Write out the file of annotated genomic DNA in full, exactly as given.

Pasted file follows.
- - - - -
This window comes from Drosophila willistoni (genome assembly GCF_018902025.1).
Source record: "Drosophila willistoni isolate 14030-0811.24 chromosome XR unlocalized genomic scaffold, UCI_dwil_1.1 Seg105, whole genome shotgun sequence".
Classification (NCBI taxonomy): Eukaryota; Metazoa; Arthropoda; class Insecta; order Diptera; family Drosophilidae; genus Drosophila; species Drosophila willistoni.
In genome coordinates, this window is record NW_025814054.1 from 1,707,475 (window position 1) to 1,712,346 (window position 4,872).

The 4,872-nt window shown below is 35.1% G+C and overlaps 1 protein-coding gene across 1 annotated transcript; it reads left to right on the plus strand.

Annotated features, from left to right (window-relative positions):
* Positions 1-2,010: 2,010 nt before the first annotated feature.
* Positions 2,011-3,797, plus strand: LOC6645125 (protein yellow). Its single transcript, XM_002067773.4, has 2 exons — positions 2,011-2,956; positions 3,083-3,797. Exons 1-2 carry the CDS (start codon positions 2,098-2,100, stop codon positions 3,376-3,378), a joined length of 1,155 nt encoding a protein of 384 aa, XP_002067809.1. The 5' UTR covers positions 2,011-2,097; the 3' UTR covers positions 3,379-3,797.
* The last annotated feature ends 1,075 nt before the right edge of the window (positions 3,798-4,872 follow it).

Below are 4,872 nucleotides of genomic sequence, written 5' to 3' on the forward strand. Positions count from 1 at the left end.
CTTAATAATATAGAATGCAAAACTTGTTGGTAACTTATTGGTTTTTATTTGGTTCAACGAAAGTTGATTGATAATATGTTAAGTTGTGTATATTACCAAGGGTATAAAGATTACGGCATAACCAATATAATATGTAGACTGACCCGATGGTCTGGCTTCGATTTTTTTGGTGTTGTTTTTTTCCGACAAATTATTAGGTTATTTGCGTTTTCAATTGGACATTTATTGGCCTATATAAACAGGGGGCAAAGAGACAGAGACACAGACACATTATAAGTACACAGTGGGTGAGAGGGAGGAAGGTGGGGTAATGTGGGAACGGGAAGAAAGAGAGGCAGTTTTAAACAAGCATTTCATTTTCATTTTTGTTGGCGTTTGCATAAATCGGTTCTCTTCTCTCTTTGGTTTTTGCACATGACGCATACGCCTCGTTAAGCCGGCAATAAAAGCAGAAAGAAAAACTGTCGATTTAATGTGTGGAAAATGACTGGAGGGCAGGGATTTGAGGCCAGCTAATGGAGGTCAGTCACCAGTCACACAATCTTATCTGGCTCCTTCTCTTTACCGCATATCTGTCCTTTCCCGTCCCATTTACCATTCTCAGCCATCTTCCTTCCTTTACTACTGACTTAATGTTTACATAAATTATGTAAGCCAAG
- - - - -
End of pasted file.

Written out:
This window comes from Drosophila willistoni (genome assembly GCF_018902025.1).
Source record: "Drosophila willistoni isolate 14030-0811.24 chromosome XR unlocalized genomic scaffold, UCI_dwil_1.1 Seg105, whole genome shotgun sequence".
Classification (NCBI taxonomy): Eukaryota; Metazoa; Arthropoda; class Insecta; order Diptera; family Drosophilidae; genus Drosophila; species Drosophila willistoni.
In genome coordinates, this window is record NW_025814054.1 from 1,707,475 (window position 1) to 1,712,346 (window position 4,872).

The 4,872-nt window shown below is 35.1% G+C and overlaps 1 protein-coding gene across 1 annotated transcript; it reads left to right on the plus strand.

Annotated features, from left to right (window-relative positions):
* Positions 1-2,010: 2,010 nt before the first annotated feature.
* Positions 2,011-3,797, plus strand: LOC6645125 (protein yellow). Its single transcript, XM_002067773.4, has 2 exons — positions 2,011-2,956; positions 3,083-3,797. Exons 1-2 carry the CDS (start codon positions 2,098-2,100, stop codon positions 3,376-3,378), a joined length of 1,155 nt encoding a protein of 384 aa, XP_002067809.1. The 5' UTR covers positions 2,011-2,097; the 3' UTR covers positions 3,379-3,797.
* The last annotated feature ends 1,075 nt before the right edge of the window (positions 3,798-4,872 follow it).

Below are 4,872 nucleotides of genomic sequence, written 5' to 3' on the forward strand. Positions count from 1 at the left end.
CTTAATAATATAGAATGCAAAACTTGTTGGTAACTTATTGGTTTTTATTTGGTTCAACGAAAGTTGATTGATAATATGTTAAGTTGTGTATATTACCAAGGGTATAAAGATTACGGCATAACCAATATAATATGTAGACTGACCCGATGGTCTGGCTTCGATTTTTTTGGTGTTGTTTTTTTCCGACAAATTATTAGGTTATTTGCGTTTTCAATTGGACATTTATTGGCCTATATAAACAGGGGGCAAAGAGACAGAGACACAGACACATTATAAGTACACAGTGGGTGAGAGGGAGGAAGGTGGGGTAATGTGGGAACGGGAAGAAAGAGAGGCAGTTTTAAACAAGCATTTCATTTTCATTTTTGTTGGCGTTTGCATAAATCGGTTCTCTTCTCTCTTTGGTTTTTGCACATGACGCATACGCCTCGTTAAGCCGGCAATAAAAGCAGAAAGAAAAACTGTCGATTTAATGTGTGGAAAATGACTGGAGGGCAGGGATTTGAGGCCAGCTAATGGAGGTCAGTCACCAGTCACACAATCTTATCTGGCTCCTTCTCTTTACCGCATATCTGTCCTTTCCCGTCCCATTTACCATTCTCAGCCATCTTCCTTCCTTTACTACTGACTTAATGTTTACATAAATTATGTAAGCCAAG